Graduated Licensing

To become a fully licenced driver, new drivers in the province must pass all stages of Nova Scotia’s graduated licensing program. If your licence is suspended, you should contact your insurer.

​How Do I Get Insured as a New Driver?

Before you buy auto insurance, you need to apply to complete Nova Scotia's 3 level graduated drivers licence system.

To get started, you must:

  1. Be at least 16-years-old and a Nova Scotia resident
  2. If you are 16 or 17, you must provide one of the following:
    1. Written permission from a parent or guardian who has custody over you
    2. Written permission from your employer if both of your parents are deceased and you do not have a legal guardian
    3. Written permission from your spouse (if you are married) if your spouse is over 18-years-old
  3. Pass two written tests, a road sign test and a rules test
  4. Pay the knowledge test fee and book a test at a Registry of Motor Vehicles office
  5. Come to an office and bring with you:
    1. Proof of your age
    2. 2 other pieces of identification that contain your name and signature
    3. A marriage or change of name certificate if your name has changed from the name on your birth certificate
  6. Complete an application for driver's licence form
  7. Pass a vision test
  8. Pay the licence fee

You must buy minimum coverage from a private insurer to begin practice driving with your learner's licence. As a novice driver, it's also important to understand the many unique restrictions that apply to the Learner, Newly Licensed driver's and Experienced Driver's licences.

What Happens with Insurance if my Licence is Suspended?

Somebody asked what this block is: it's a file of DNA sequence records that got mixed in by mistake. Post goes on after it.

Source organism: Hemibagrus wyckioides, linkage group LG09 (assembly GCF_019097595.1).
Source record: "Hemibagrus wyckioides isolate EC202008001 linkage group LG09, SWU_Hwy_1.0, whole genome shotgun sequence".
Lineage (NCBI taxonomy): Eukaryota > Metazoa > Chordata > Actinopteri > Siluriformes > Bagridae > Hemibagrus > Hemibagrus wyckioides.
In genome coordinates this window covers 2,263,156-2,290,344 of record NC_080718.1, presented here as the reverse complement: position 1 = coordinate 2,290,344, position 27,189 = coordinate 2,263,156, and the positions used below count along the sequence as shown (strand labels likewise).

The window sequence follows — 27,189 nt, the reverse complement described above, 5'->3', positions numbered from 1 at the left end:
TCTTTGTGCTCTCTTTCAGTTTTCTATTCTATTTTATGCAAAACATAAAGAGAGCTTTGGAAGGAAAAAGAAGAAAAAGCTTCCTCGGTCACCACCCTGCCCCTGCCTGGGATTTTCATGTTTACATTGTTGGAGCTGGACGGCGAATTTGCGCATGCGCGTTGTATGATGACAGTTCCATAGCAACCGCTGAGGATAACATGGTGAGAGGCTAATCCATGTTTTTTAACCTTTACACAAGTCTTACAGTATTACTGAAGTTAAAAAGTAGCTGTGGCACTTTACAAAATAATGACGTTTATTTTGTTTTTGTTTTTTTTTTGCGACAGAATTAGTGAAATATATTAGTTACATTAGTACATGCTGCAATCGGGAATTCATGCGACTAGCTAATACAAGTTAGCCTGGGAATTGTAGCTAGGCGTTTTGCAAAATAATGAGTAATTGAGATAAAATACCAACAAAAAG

You must report your licence suspension to your insurer immediately. If your licence is suspended, you will not be insured if you drive during the suspension period. Depending on the type of suspension there might be an increase in the cost of insurance once the suspension is lifted. Drivers must be very careful not to violate any restrictions on their licence.

If you violate either or both of the 2 restrictions while driving with your Learner's licence you will receive demerit points. If you accumulate 4 or more demerit points with a Learner's licence, your driving privileges will be suspended for 6 months. 

If you accumulate 6 points with a Newly Licensed Driver's licence, you will lose your licence for 6 months.

After your suspension is over, no matter how long you already had your Novice Driver's Licence, you will have to wait 2 full years before you can graduate to a regular driver's licence.

How Long Does it Take to Become a Fully Licenced Driver (Class 5)?

It takes a minimum of 27 months to complete both levels of graduated licensing and become a fully licensed driver.

Once you have a Learner's licence, in 3 to 6 months you can be eligible to take the Newly Licensed Drivers – Class 5N test. To receive your Class 5 Experienced Driver's licence you must complete all graduated licensing requirements.

Need more flexibility to use a car for employment purposes? You can complete, sign and submit with the fee an Application for Exemption from Night Time Driving Restrictions for specific days and/or times during the week. If you are not 18-years-old, you will need parental or guardian consent.

Why Are There So Many Steps to Get Licenced?

Novice drivers cause many traffic-related deaths and injuries. In response to accident statistics and successful licensing systems used in other countries, provincial and territorial governments introduced new driver standards in the mid-2000s. 

Graduated licensing is based on research that clearly demonstrates the safety value of this approach over more conventional ones. Most programs include a multi-stage system with mandatory learner and intermediate stages that take place over set time periods before graduation to a full licence.

IBC and Best Practices for Graduated Licensing in Canada

In 2005, Insurance Bureau of Canada supported research conducted by the Traffic Injury Research Foundation (TIRF), a national, independent charitable road safety institute. TIRF's mission is to reduce traffic-related deaths and injuries. IBC circulated a draft of this report to relevant contacts in driver licensing agencies, or their equivalent, in all jurisdictions across Canada.